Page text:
The company that gained permission for the huge York Roman Quarter development on Rougier Street has gone into administration.
Rougier Street Developments Ltd oversaw the plans which included a Roman museum called Eboracum, an 88-room aparthotel, 153 new apartments and office space.
It finally won planning permission at the second attempt last October.
Those behind the scheme said it would bring 500,000 visitors a year to York, create 50 new jobs and boost York’s economy by £21 million.
But as YorkMix was the first to report, the whole scheme was deemed financially unviable by independent experts appointed by the council.
Since winning planning permission, nothing has been done to progress the scheme. And then in March this year, the whole development was put up for sale, including Northern House, Rougier House, Lendal arches and Society Bar.
Now it has emerged that Rougier Street Developments Ltd has gone into administration. It owns Northern House.
Steven Williams and Gary Hargreaves from FRP Advisory Trading Ltd were appointed receivers on 4 May.
It throws the whole future of the site into doubt.
Labour’s executive member for planning on City of York Council, Cllr Michael Pavlovic, said: “As was raised by several planning committee members at the time, the Rougier Street proposal had been clearly highlighted as an unviable scheme by the district valuer, on behalf of the council.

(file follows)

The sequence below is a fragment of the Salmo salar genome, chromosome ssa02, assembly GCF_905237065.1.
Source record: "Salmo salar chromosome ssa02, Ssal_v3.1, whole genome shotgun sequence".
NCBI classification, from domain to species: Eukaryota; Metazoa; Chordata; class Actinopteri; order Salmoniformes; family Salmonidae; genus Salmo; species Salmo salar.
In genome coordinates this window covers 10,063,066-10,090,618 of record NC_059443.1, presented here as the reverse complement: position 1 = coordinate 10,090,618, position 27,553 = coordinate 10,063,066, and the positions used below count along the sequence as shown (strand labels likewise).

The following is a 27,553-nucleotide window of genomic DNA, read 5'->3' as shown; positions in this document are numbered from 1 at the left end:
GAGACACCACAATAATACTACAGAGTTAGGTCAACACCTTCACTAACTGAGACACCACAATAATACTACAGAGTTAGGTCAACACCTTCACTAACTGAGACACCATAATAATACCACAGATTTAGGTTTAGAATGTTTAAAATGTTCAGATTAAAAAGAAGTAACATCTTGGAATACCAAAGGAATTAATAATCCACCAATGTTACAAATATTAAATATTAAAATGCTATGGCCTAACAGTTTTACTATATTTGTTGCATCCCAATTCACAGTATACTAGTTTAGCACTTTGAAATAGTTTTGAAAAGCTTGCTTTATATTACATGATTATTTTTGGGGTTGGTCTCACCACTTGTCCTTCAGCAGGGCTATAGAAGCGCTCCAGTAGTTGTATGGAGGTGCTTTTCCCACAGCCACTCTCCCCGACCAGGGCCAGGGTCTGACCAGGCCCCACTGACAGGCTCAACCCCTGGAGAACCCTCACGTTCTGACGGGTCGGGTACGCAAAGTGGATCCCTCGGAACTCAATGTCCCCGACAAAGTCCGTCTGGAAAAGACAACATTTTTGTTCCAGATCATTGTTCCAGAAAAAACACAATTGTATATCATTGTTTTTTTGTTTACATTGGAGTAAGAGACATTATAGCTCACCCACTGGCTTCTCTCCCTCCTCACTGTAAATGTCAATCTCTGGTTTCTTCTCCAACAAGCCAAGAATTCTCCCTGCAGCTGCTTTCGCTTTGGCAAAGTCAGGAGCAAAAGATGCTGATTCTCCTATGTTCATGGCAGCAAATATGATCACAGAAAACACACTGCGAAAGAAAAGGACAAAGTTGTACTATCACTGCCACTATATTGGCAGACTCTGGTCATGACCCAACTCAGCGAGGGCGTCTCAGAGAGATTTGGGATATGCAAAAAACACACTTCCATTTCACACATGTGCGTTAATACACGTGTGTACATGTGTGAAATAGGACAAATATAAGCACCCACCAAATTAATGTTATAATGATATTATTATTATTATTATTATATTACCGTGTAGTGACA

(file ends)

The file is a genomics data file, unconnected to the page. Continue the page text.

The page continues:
“This was why the then opposition Labour Group later called for a review and for this decision to be reconsidered.
“Redevelopment of this part of the city would be welcome but the major switch from higher paid office jobs to apartments and no affordable housing within this proposal is not something this Labour administration believes is in the city’s best interests.”
Cllr Pavlovic added: “However, people can be reassured that any purchase of the site out of administration will still be subject to the planning consent granted and that any variation would require a full reconsideration by the council’s planning committee.
“Viability of major developments like this should be something all councils, including York, takes into consideration. We will encourage and support the regeneration of the city but want to see obvious public benefit and an overall positive contribution to our city when plans do come forward.”
Heritage campaigner and former councillor Johnny Hayes told YorkMix: “The writing has been on the wall that Rougier Street Developments would go into administration for a long time and particularly since the full Financial Viability Assessment Report was published in September 2022.
“The City of York Council commissioned report made it crystal clear that the Roman Quarter development was totally and utterly unviable as it stood.
“But the developers argued at planning that they would stick with the development for the next 50 years plus to make it viable. That surprisingly seemed to convince some of the Councillors on the Planning Committee to ignore the obvious writing on the wall.
“The question is what is going to happen now? The previously occupied Northern House, Rougier House and the other buildings on the site are now all virtually empty following Rougier Street’s planning application.
“The building are going to deteriorate and Rougier Street will be a vacant space for perhaps years to come.”